Cooking Japanese food

	Tako Yaki

The day before we had to leave our host families in Suita, Oosaka, we were invited to cook some of the greatest dishes from Japan in the city hall of Yameda. We made Takoyaki (small flour balls of octopus with a coat of read ginger and vegetables), Yaki Soba (fried vegetables and lovely noodles), Ichigo daifuku (delicious small strawberries with a coat of sweet beans, and on top of that yet another layer of some kind of gummish rice-thing). We also made this international edition of maki rolls, a kind of rolled sushi (maki-Makeru means to roll in Japanese). The inside contains fresh fish and vegetables rolled in rice and seaweed.

The funny thing about making these dishes was that they all were a lot different to us in a lot of ways. I had never seen a Japanese person make maki rolls with boiled vegetables and tuna. It gave me new inspiration because it is very different from the way I learned to make sushi in Denmark.

It was also really great to get the opportunity to make Takoyaki, because it famous in the Kansai area, and a lot of the group members where crazy about them. In my case, it was fun because my host family owned two popular Takoyaki shops, and after this course, I was able to help them in the shop.

My favourite dish was probably the Ichigo daifuku, because it had such a fun texture (it was softer than wine gum, and still tougher) and because it contained my favourite fruit, a yummy red strawberry. The inside red strawberry even measured up with the strawberries from Denmark, which Danes are very proud of.

After my trip home from Japan, I began to make Japanese food the way I was taught by my host families and the course, and everyone really loves it in Denmark. I would never have discovered these dishes without the World Campus Programs, and I will always appreciate that I had the opportunity to learn it in Japan.

(Nina Møller, Denmark)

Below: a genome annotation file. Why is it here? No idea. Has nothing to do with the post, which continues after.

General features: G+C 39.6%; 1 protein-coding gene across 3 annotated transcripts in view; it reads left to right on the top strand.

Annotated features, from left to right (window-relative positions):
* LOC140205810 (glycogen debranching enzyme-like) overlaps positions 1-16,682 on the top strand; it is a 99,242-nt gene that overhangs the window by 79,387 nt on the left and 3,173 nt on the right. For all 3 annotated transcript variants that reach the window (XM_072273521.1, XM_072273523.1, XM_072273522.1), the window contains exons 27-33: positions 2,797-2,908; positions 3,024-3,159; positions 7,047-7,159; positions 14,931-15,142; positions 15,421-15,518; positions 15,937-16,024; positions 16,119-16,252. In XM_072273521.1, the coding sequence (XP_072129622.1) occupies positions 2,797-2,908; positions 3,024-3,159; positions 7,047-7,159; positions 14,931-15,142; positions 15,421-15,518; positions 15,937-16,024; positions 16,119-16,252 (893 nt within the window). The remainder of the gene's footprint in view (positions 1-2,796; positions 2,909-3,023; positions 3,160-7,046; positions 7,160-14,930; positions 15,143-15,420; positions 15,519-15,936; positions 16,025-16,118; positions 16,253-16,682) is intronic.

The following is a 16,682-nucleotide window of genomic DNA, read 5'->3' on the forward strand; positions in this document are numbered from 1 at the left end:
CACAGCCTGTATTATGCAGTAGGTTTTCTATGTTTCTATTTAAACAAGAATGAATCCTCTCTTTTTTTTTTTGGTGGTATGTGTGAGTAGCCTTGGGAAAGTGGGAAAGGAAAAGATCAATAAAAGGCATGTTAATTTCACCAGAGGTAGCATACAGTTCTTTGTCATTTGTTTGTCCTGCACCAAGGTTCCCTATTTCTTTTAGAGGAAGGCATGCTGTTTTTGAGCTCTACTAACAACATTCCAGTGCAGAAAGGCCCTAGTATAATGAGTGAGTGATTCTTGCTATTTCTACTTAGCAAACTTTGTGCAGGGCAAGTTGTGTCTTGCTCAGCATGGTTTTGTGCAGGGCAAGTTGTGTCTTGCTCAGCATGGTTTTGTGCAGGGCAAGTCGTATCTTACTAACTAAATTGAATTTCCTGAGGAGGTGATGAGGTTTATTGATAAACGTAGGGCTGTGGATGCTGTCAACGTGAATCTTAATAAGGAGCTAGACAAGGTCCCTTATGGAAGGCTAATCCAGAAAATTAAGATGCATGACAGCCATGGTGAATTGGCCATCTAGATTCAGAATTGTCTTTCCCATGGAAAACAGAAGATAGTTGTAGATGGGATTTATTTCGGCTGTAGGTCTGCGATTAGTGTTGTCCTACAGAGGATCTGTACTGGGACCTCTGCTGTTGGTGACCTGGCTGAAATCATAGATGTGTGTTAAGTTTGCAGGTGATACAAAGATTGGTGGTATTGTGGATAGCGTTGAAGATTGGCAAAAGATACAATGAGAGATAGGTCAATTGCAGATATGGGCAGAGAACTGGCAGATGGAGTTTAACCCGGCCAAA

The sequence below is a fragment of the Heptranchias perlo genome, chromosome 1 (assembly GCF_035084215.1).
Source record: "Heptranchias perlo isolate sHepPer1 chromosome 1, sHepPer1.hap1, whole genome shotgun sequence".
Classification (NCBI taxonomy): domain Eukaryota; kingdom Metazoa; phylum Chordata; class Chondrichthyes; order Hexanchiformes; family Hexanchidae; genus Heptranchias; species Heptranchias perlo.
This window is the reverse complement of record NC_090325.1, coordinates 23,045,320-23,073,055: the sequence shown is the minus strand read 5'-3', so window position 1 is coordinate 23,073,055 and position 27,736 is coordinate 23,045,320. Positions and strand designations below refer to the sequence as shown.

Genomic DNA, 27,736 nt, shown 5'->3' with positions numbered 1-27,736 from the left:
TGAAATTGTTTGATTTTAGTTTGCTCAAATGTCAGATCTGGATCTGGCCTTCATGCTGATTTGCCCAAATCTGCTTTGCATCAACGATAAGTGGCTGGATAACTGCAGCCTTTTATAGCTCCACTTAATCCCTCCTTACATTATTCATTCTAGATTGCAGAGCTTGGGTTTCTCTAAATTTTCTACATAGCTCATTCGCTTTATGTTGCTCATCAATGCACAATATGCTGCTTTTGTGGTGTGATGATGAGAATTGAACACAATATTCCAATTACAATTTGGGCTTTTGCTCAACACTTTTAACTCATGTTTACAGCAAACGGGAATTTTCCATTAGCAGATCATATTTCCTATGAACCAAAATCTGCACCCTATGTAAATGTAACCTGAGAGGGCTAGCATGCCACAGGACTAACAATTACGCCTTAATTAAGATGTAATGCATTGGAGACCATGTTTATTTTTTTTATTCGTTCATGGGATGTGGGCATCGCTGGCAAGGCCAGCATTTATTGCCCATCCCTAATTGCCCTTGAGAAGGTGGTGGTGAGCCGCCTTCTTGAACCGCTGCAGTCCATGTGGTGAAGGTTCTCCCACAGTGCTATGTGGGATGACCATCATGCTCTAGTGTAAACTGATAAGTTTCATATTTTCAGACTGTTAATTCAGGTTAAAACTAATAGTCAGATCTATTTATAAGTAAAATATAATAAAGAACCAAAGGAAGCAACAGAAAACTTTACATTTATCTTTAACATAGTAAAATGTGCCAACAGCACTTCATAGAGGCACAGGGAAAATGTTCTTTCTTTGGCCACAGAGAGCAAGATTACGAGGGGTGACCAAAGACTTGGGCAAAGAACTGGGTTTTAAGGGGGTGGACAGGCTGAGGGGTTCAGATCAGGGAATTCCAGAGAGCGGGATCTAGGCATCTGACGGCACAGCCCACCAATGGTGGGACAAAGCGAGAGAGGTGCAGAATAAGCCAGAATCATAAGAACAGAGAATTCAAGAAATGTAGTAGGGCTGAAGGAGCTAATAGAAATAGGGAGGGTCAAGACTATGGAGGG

An Experience that I never forget

2011 August, 6th – 12th: In Toyota, I was hosted by an awesome family, and that was the Michiyamas family. On the first day, my host mother and sister took me to a ‘’KAMISHIBAI” exhibition place. There were a lot of kamishibai’s tools and instructions to let you know how to play “KAMISHIBAI”. “KAMISHIBAI” is a device to tell stories. You use a square box which has doors you can open to insert paper illustrations and pull it out when you are telling the story. I was very lucky to have this experience. I played kamishibai before kids, and they really enjoyed my performance. I felt very happy about that. Because my host mother is a professional teacher of kamishibai, so she taught me a lot of techniques. It makes me know more about kamishibai.

After we experienced kamishibai, we went to the Toyota Municipal Museum of Art. There they had an exhibition of a famous painter from Holland, named Johannes Vermeer. His paintings are very elegant and realistic. We had a wonderful afternoon enjoying and appreciating every painting there.

On 8th August, my host sister took me to Nagashima Spa Land, an amusement park that has the longest roller coaster in Japan. And my host sister and I are both crazy-loving ride on roller coaster! So, we rode every roller coaster as much as possible. There are totally seven roller coasters, we rode not only once but also twice for a tallest roller coaster. It was very exciting for me to have such a great experience in Japan. In Taiwan, we don’t have these kinds of roller coasters. It was really impressive and a lot of fun. We really had a wonderful time there.

(“Umi” Yi-Ting Cheng from Taiwan)